Black Heart Page 43

“But you didn’t believe it,” I said.

“Pfft. I’d never believe you were dead if I didn’t see the body myself,” Beezle said. “Are you my girl or not? I made you too stubborn to die.”

“Am I your girl?” I asked, very quietly, afraid of the answer.

“You know you are,” Beezle said.

He flew to me then, put his little arms around my neck, and the tears were back. “I’m sorry. I’m sorry I left you. If you ever tell anyone I said this, I will deny it to my stone-turning.”

I laughed then, and patted his back, and kissed his head in between his horns. “I missed you.”

He pulled away, wiping his eyes. “Yeah, yeah. Enough with the waterworks. The Retrievers are going to be back for you as soon as Sokolov realizes you’ve returned.”

“I will take care of the Retrievers,” Daharan said.

Beezle flew up to my shoulder. It was comforting to feel his weight there again. He stared at Daharan for a long time, then said, “So, another of Lucifer’s brothers, eh? What do you want from Maddy?”

Daharan spread his hands. “Nothing. I have come only to assist my niece in her struggles, which are primarily the fault of Lucifer.”

“Just trying to clear the family name?” Beezle asked skeptically.

Daharan nodded. “I can arrange for the Agency to call off the Retrievers.”

“And how will you do that?” I asked. “The Agency is pretty convinced that they are a law unto themselves. Puck and Lucifer have both indicated to me that even they don’t mess with the soul collectors. And the Agency likes to take a hands-off approach with the other supernatural courts. I learned that from J.B. Basically, the Agency’s got a you-don’t-bother-us-and-we-won’t-bother-you attitude.”

“Except where you’re concerned,” Beezle said.

“Yeah, I don’t know what makes me so special,” I said.

“You’re special because you have managed to piss off an incredibly diverse collection of powerful beings,” Beezle said.

“Through no fault of my own,” I said.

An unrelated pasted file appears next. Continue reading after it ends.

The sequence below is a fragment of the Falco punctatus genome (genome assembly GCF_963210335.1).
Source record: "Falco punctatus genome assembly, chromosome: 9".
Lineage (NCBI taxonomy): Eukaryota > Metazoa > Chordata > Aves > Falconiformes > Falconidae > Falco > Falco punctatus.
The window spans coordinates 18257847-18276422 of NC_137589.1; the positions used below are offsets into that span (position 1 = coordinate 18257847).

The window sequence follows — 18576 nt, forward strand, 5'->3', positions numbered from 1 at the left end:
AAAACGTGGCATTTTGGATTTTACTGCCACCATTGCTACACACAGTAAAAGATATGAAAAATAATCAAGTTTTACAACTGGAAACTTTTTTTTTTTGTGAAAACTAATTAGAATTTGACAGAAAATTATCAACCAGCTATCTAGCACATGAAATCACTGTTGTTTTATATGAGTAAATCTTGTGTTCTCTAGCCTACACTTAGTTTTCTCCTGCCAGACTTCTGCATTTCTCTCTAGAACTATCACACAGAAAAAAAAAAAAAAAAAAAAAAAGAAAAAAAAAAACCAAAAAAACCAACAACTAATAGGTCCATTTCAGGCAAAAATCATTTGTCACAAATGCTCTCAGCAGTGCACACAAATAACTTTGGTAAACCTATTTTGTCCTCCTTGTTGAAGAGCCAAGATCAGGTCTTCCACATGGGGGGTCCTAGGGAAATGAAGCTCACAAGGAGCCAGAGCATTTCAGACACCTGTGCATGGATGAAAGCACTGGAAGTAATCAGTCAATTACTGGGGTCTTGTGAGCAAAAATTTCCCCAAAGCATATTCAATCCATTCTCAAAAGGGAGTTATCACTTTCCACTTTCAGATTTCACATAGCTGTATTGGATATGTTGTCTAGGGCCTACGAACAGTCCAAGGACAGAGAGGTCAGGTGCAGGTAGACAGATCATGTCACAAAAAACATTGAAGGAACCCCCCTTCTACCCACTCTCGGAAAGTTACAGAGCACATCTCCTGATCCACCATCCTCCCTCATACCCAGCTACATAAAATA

“Fault doesn’t come into it,” Beezle said. “The fact remains that you attract attention, and a lot of it. And the Agency doesn’t like that.”

“I do not like it, either,” Daharan said. “I will be having words with my brother on the subject.”

“Oh, to be a fly on the wall when that conversation happens,” Beezle whispered.

“And won’t it attract more attention if you go storming in to the Agency and ask them to leave me alone?” I said to Daharan.

“I will not ask,” he said.

Daharan smiled, and for the first time I realized why his brothers were afraid of him. He exuded a tangible sense of menace, of power, that would not yield to any persuasion. He was the strongest of them all, and the most implacable. His magic was born in fire, and fire was the most pitiless force in the universe. Fire did not discriminate. It could not create. It could only destroy.

I looked into his eyes and I knew that if Sokolov and the Agency did not give him what he wanted, they would burn.

Beezle knew it, too. “Are we okay with this?” he asked in a way that let me know he was not okay with this.

“Don’t harm the Agents,” I said. “They’re just foot soldiers. But Sokolov, and Bryson . . .”

“You can feel free to grind them into little pieces if you like,” Beezle said. “Even I don’t see any point in trying to redeem the two of them.”

“I will find you again, Madeline,” Daharan said.

Then he took to the air. I watched him go until the night covered him and I could see him no longer.

“So,” Beezle said. “Do you think the manager at Dunkin’ Donuts would let us sleep in the back room if we paid her enough?”

“We are not living anywhere you would have twenty-four-hour access to doughnuts,” I said. “You’re heavy enough as it is. What’s Samiel been feeding you?”

Beezle shrugged. “Whatever Chloe eats, mostly. She’s an eating machine. You wouldn’t think that a person that little could eat so much, but she can give me a run for my money. I’ve never seen anyone eat so many tacos in one sitting.”

“So you’ve been gorging yourself while I was half-starved on a distant planet?” I said. “Nice. Very nice.”

Beezle flew off my shoulder so he could look critically at my figure. “It doesn’t look like you haven’t been eating.”

“That’s the baby, you idiot,” I said.

He grinned. “I know, I know. Actually, you do look kind of thin—other than the basketball hanging off the front of you, that is.”

I rubbed the new roundness in my tummy. “It’s not basketball-sized yet. It’s more like softball-sized.”

“That’s not a slow-pitch ball,” Beezle said. “That’s a Chicago sixteen-incher.”

“Enough about my belly,” I said. “Don’t you want to hear what I’ve been up to?”

“Only if you feed me first,” Beezle said. “I haven’t eaten in at least a half an hour.”

“I don’t think these pants came with a platinum card,” I said, digging into my pockets. To my great surprise, I found a twenty-dollar bill in one of them.

“Neat-o,” Beezle said. “Do you think it will do that every time?”

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